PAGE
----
I met a traveller from an antique land
Who said: Two vast and trunkless legs of stone
Stand in the desert…. Near them, on the sand,
Half sunk, a shattered visage lies, whose frown,
And wrinkled lip, and sneer of cold command,
Tell that its sculptor well those passions read
Which yet survive, stamped on these lifeless things,
The hand that mocked them, and the heart that fed:
And on the pedestal these words appear:
'My name is Ozymandias, king of kings:
Look on my works, ye Mighty, and despair!'
Nothing beside remains. Round the decay
Of that colossal wreck, boundless and bare
The lone and level sands stretch far away.
Ozymandias eText - eText
a wonderfully ambiguous statement that said to mighty rulers of the time that their works would never be able to rival Ozymandias' and to modern rulers that all things eventually decay and pass into oblivion. Note, however, that the enormous monument to the mighty ruler has itself become a ruin and a shadow of its former glory.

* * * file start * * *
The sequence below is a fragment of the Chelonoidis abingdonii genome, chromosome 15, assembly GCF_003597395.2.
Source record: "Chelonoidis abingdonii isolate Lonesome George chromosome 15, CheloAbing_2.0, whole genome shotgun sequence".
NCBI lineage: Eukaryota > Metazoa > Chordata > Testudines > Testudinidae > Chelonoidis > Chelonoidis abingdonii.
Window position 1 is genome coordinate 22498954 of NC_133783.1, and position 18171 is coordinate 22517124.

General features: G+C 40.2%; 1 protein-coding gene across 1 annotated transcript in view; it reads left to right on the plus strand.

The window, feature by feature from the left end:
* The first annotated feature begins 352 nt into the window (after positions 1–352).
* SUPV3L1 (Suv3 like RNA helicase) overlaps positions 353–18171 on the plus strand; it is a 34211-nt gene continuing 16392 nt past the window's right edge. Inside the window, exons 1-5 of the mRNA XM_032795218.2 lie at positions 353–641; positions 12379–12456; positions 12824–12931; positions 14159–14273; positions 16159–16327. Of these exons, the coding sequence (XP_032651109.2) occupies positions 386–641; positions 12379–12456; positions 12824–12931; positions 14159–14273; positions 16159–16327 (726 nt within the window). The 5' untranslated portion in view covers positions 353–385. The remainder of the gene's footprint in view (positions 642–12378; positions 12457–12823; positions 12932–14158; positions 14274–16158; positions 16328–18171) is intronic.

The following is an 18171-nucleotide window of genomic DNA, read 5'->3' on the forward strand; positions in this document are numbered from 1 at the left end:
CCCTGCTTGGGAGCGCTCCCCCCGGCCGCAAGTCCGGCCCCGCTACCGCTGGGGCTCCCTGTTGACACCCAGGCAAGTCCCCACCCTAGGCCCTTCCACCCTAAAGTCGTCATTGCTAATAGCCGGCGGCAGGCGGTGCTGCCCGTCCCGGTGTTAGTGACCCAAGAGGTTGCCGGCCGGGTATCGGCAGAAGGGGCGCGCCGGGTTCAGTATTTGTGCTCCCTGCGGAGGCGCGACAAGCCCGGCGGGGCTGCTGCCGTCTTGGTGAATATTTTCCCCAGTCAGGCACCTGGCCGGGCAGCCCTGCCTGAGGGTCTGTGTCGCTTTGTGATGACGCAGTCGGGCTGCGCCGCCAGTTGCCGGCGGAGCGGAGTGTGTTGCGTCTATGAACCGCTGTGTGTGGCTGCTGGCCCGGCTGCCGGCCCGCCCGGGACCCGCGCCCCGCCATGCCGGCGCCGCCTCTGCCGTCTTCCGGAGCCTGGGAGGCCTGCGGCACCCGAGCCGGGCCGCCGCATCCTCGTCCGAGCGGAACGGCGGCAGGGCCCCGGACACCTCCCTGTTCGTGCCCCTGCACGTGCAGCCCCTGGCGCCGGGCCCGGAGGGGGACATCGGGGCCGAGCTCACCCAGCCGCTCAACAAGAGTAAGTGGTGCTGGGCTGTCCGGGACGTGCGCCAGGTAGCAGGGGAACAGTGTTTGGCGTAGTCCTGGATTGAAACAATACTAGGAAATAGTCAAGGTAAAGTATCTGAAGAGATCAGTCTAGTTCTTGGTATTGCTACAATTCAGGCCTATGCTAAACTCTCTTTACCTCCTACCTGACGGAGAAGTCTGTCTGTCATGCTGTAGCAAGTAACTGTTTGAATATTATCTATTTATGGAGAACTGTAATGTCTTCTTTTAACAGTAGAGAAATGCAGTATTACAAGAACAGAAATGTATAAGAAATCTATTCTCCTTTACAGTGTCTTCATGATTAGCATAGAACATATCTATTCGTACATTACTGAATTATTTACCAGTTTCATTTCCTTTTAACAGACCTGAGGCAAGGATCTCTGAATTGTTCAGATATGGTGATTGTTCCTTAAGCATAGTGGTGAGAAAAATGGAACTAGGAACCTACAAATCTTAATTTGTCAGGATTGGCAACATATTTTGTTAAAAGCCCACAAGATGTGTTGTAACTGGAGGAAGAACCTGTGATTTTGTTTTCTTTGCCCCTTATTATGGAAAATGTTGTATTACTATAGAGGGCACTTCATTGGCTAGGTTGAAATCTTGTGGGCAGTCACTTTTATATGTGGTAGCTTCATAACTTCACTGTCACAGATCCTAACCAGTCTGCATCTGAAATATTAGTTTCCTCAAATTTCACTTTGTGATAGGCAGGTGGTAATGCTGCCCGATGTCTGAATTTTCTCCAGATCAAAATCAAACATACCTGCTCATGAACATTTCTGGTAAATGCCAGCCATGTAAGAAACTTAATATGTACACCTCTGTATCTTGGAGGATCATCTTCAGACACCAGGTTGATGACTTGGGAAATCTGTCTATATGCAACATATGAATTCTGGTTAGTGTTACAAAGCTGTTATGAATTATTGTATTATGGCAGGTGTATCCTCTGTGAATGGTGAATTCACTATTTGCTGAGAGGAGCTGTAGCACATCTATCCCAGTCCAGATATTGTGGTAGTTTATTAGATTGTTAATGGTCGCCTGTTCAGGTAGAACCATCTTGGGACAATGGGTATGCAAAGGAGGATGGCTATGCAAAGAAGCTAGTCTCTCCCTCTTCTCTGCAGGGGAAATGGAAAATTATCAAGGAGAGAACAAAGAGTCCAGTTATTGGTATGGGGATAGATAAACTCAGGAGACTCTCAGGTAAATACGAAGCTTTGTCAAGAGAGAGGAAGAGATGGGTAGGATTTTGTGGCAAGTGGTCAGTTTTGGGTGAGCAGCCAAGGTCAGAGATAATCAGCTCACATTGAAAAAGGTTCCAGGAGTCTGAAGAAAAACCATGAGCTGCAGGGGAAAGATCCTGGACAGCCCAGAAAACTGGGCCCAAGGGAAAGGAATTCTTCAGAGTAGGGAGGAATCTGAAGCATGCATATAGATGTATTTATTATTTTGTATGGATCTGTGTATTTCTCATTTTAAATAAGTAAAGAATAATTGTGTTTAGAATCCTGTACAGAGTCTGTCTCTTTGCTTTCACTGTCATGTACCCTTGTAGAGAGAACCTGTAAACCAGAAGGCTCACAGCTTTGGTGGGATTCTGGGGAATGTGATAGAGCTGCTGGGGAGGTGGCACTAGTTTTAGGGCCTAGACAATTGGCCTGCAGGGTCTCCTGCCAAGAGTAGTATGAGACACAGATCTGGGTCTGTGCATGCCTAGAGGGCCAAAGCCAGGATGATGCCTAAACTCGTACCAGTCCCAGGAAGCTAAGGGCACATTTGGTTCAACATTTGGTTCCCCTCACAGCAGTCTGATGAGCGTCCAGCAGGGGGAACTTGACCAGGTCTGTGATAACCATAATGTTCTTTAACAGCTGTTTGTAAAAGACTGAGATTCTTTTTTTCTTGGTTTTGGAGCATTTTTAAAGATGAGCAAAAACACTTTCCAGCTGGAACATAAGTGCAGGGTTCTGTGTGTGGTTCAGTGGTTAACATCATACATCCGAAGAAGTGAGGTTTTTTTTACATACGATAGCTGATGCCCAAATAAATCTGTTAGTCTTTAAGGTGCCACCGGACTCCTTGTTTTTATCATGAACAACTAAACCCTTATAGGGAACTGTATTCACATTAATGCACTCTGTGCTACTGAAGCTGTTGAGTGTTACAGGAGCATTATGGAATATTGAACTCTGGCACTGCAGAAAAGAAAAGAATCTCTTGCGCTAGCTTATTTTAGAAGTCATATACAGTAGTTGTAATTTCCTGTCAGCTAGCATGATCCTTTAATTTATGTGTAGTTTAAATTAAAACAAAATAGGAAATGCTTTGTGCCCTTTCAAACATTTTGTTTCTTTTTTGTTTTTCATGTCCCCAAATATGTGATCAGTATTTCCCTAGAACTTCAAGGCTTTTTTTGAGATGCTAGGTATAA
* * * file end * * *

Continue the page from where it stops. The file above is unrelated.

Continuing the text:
A hallmark of Romantic poetry is an interest in the past. Shelley's use of the phrase "antique land" is meant to reflect the Romantics' interest in all things ancient and therefore exotic.
Another consistent theme of the Romantic poets is the mutability of human existence--in this case, the fall of the mighty into obscurity. Shelley, by juxtaposing the "sneer of cold command" with "these lifeless things," reminds his readers that even absolute power disappears into lifelessness.
A beautiful image of the futility of human endeavor. The statue of the mighty Rameses, once a symbol of power and control, is now in the middle of a nameless expanse of desert, seen only by chance. The fact that the statue is in pieces emphasizes the hopelessness of striving for power and of believing that human power is permanent.
Ozymandias is Greek for Ramses II.